More commonly known as April Fools’ Day, this is celebrated on April 1st each year and has been celebrated for several centuries by many different cultures, though its exact origins remain a mystery. Traditions include playing hoaxes or practical jokes on others, often ending the event by calling out “April Fool!” to the recipient so they realise they’ve been caught out by the prank. Whilst its exact history is shrouded in mystery, the embrace of April Fools’ Day jokes by the media and major brands has ensured the unofficial holiday’s long life. Mass media can be involved in these pranks, which may then be revealed as such on the day following. The day itself is not a public holiday in any country except Odessa in the Ukraine, where the first of April is an official city holiday. The custom of setting aside a day for playing harmless pranks upon one’s neighbour has become a relatively common one in the world and a disputed association between 1 April and foolishness is in Geoffrey Chaucer’s ‘The Canterbury Tales (1392) as in the ’Nun’s Priest’s Tale’, where a vain person is tricked by a fox with the words ‘Since March began thirty days and two’, i.e. 32 days since March began, which is April 1st. In 1508, French poet Eloy d’Amerval referred to a ‘poisson d’avril’, possibly the first reference to the celebration in France. Prompted by the Protestant Reformation, the Ecumenical Council of the Catholic Church issued condemnations of what it defined to be heresies committed by proponents of Protestantism and also issued key statements and clarifications of the Church’s doctrine and teachings, including scriptures, the Biblical canon, sacred tradition, original sin, the sacraments, Mass and the veneration of saints. The Council met for twenty-five sessions between 13 December 1545 and 4 December 1563 and Pope Paul III, who convoked, or called together the Council, oversaw the first eight sessions during 1545 and 1547, whilst the twelfth to sixteenth sessions, held between 1551 and 1552, were overseen by Pope Julius III and the final seventeenth to twenty-fifth sessions by Pope Pius IV between 1562 and 1563. As a result, the use of January 1st as New Year’s Day was not adopted officially until 1564 by the Edict of Roussillon, when France switched from the Julian to the Gregorian calendar. In the Julian Calendar, like the Hindu calendar, the new year began with the spring equinox around April 1st. So people who were slow to get the news of this change from the Julian to the Gregorian calendar or simply failed to realise the change but continued to celebrate the start of the new year during the last week of March and into April became the butt of jokes and hoaxes and were therefore called “April fools.” These pranks included having paper fish placed on their backs and being referred to as “poisson d’avril” (April fish), said to symbolise a young, easily caught fish or a gullible person. In 1686, a writer named John Aubrey referred to the celebration as ‘Fooles holy day’, the first British reference. On 1 April 1698, several people were tricked into going to the Tower of London to “see the Lions washed”.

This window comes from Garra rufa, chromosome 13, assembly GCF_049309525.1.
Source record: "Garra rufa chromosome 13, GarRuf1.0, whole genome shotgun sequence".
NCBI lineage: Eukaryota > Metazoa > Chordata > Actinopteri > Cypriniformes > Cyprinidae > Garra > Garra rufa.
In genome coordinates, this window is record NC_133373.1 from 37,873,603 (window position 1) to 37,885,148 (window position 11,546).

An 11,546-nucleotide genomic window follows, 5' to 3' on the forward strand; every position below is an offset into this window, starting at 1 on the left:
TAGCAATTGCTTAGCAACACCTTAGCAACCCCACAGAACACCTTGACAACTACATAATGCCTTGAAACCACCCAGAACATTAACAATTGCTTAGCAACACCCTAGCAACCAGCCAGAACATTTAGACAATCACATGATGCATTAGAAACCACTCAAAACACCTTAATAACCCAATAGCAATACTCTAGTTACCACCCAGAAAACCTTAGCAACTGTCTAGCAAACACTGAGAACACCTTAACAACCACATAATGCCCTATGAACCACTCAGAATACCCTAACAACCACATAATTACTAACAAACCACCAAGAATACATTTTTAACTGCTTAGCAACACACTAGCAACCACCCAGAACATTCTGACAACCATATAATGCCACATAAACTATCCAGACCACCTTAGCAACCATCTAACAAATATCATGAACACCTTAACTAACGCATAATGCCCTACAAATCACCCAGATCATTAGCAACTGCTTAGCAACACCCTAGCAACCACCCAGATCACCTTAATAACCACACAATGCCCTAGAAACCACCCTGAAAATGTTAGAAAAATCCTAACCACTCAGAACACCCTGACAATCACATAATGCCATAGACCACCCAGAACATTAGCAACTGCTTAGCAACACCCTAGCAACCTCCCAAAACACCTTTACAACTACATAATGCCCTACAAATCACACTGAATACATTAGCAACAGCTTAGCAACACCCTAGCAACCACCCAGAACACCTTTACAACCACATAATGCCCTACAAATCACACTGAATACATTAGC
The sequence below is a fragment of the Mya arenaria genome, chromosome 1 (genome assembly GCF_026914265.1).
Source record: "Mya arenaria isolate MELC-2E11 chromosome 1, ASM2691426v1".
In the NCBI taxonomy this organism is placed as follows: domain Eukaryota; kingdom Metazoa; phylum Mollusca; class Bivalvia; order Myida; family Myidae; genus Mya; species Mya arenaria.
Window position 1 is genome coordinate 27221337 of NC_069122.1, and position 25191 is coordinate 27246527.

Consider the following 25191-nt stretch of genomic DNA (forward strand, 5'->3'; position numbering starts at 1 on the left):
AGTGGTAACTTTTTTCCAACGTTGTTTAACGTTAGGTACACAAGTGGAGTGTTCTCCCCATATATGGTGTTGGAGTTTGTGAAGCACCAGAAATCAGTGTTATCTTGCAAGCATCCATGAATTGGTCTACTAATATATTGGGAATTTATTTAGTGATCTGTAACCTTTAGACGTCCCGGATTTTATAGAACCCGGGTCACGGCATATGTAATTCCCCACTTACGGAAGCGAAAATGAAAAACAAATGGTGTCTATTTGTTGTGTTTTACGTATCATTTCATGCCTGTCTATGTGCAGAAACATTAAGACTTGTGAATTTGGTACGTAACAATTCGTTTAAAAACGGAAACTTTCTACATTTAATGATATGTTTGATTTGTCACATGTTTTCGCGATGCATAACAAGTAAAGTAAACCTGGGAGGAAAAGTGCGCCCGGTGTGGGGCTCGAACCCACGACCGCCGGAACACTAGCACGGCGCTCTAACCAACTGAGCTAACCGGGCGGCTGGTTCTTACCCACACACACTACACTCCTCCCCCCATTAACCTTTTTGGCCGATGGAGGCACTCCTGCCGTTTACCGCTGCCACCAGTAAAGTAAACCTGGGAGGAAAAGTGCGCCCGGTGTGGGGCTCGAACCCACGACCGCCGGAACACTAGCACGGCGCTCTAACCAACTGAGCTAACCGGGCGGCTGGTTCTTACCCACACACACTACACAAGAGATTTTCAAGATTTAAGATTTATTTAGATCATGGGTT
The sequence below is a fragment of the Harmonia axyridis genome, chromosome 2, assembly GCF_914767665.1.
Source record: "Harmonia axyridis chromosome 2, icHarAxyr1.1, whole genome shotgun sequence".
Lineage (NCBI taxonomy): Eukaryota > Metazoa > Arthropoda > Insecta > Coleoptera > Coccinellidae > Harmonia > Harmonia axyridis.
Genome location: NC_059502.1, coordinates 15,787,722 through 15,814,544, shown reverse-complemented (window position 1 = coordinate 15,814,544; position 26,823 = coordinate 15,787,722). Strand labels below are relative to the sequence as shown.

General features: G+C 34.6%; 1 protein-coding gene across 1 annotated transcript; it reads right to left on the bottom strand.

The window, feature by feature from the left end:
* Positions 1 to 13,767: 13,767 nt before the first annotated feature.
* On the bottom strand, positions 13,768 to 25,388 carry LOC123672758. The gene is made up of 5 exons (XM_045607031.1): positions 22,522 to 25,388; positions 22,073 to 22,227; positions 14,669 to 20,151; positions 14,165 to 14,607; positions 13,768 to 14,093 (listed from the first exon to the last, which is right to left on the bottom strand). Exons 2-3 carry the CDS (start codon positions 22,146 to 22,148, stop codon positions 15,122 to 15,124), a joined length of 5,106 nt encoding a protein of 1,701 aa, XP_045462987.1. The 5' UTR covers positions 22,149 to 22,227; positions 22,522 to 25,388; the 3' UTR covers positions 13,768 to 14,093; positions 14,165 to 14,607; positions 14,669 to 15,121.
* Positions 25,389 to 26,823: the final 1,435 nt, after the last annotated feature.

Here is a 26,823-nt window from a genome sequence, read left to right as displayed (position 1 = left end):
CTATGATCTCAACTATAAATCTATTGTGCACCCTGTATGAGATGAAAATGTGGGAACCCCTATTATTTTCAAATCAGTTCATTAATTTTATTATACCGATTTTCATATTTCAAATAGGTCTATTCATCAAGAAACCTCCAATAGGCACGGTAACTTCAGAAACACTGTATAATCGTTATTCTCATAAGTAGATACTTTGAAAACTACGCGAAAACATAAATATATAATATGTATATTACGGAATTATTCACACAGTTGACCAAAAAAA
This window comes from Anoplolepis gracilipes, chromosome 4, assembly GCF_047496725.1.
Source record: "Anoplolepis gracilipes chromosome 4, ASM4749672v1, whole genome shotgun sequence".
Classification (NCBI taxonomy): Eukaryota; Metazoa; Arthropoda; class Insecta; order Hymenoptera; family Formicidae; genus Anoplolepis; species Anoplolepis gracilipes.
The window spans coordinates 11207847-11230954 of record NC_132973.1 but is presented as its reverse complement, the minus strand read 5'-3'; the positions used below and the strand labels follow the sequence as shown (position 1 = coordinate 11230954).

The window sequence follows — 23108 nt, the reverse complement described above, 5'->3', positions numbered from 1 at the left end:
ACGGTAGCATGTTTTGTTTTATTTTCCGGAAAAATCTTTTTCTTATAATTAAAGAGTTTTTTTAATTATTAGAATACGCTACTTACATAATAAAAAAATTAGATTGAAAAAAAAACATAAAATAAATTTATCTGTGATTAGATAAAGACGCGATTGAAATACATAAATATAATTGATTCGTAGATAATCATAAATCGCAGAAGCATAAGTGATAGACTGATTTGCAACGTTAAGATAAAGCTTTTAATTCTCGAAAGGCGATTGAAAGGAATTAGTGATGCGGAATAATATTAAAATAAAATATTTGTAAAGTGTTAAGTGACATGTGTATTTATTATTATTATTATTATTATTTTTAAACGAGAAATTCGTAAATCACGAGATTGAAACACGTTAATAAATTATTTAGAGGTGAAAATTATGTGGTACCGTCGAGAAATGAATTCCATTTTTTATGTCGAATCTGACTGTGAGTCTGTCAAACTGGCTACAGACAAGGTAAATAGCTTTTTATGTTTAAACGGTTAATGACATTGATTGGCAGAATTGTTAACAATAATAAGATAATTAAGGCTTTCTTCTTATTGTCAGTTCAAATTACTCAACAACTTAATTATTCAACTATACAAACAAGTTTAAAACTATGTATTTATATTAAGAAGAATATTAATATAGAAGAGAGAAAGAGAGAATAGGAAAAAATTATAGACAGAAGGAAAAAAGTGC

A study in the 1950s by two folklorists found that in the UK and in countries whose traditions derived from here, the joking ceased at midday and this continues to be the practice, with the custom ceasing at noon, after which time it is no longer acceptable to play pranks. Thus a person playing a prank after midday is considered to be the ‘April fool’ themselves. Meanwhile in Scotland, April Fools’ Day was originally called ‘Huntigowk Day’. The name is actually a corruption of ‘hunt the gowk’, this being Scottish for a cuckoo or a foolish person. Alternative terms in Gaelic would be ‘Là na Gocaireachd’, ‘gowking day’, or ‘Là Ruith na Cuthaige’, ‘the day of running the cuckoo’. The traditional prank is to ask someone to deliver a sealed message that supposedly requests help of some sort. In fact, the message reads “Dinna laugh, dinna smile. Hunt the gowk another mile.” The recipient, upon reading it, will explain they can only help if they first contact another person, and they send the victim to this next person with an identical message, with the same result. In England a ‘fool’ is known by a few different names around the country, including ‘noodle’, ‘gob’, ‘gobby’ or ‘noddy’.